Author, Shriram Viswanathan
A candidate from a well-known benchmark firm dropped out of the search for a senior level position because the hiring manager took a week to respond to his interest. He said “It’s not like I need their job. If it takes them a week to respond to a resume like mine for a job of this importance, they’re not the kind of company I want to work for. I move fast, and I can already see that my style wouldn’t fit their culture”
One of the primary contributors to effective hiring is having a great external employer brand image and slow hiring does affect that, which in turn reduces the number and quality of applications that you receive. A long, drawn-out hiring process will also negatively impact your candidate experience, which is another topic that gets a lot of attention on social media and in job-seeker-related blogs. The lesson to be learnt from these two instances is: in a world full of social media, that you can’t expect to keep “being painfully slow” hiring a secret from potential applicants.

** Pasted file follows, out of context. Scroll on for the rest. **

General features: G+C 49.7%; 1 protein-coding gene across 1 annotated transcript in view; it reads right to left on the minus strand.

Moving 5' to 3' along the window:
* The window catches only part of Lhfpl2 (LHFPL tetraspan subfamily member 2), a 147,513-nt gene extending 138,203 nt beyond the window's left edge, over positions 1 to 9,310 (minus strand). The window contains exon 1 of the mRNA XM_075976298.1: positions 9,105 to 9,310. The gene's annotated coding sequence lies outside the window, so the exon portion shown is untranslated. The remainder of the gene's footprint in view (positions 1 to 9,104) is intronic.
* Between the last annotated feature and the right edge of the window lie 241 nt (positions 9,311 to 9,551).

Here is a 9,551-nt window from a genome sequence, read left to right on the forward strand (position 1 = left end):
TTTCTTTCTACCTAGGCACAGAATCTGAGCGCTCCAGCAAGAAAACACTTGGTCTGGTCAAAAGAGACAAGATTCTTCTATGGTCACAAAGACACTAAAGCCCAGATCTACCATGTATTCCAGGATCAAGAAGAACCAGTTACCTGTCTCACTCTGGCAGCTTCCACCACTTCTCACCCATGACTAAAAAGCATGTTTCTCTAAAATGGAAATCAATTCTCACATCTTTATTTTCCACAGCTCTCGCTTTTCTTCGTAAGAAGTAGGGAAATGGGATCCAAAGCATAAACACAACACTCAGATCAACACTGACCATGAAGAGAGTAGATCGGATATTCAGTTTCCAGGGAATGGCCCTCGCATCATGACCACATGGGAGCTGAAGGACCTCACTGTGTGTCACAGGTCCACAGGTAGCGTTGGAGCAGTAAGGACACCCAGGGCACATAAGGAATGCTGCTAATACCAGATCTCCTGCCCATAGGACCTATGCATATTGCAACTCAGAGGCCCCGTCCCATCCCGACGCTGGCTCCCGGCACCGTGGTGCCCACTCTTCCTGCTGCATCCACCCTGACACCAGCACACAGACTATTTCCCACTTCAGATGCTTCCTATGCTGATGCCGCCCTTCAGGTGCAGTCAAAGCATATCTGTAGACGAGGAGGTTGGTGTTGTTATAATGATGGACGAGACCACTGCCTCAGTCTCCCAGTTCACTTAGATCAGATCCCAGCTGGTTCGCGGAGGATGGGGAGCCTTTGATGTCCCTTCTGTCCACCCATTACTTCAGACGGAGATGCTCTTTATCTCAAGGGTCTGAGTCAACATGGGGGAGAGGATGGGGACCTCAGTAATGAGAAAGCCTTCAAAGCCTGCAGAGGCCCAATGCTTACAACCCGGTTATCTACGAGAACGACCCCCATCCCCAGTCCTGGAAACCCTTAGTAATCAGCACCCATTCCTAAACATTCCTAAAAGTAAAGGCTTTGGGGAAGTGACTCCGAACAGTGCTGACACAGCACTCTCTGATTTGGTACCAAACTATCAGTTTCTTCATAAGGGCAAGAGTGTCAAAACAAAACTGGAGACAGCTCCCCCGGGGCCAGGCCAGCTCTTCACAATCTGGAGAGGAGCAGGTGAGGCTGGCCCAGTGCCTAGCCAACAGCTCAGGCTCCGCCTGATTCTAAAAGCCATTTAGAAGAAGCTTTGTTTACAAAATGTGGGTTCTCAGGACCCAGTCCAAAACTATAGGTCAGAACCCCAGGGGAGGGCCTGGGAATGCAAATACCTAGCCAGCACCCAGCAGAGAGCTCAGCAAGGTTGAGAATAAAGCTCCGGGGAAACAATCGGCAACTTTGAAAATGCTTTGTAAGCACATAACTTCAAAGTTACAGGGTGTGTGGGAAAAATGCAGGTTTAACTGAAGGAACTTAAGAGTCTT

Your customers and employees will also feel the negative impacts of slow hiring – you can’t be myopic when it comes to the impact of slow hiring. Recruiting leaders must understand that when a position is vacant for a long period of time, many will suffer. Customers will certainly be able to notice that extended vacancies in customer service positions will result in degraded and slower service because there is literally no one in the chair to do a great job. Your employees will also notice because they will be asked to do double duty and/or overtime, which will negatively impact their morale and retention rates.
The lesson to be learnt is: that recruiting leaders must fully understand and then calculate in dollars the broad negative business impacts that outstanding position vacancies can have on both the customers and the employees.
Obviously, fast decision-making could inadvertently lead to bad decisions, so in recruiting it’s important to have the right strategies and tools for “speed hiring.”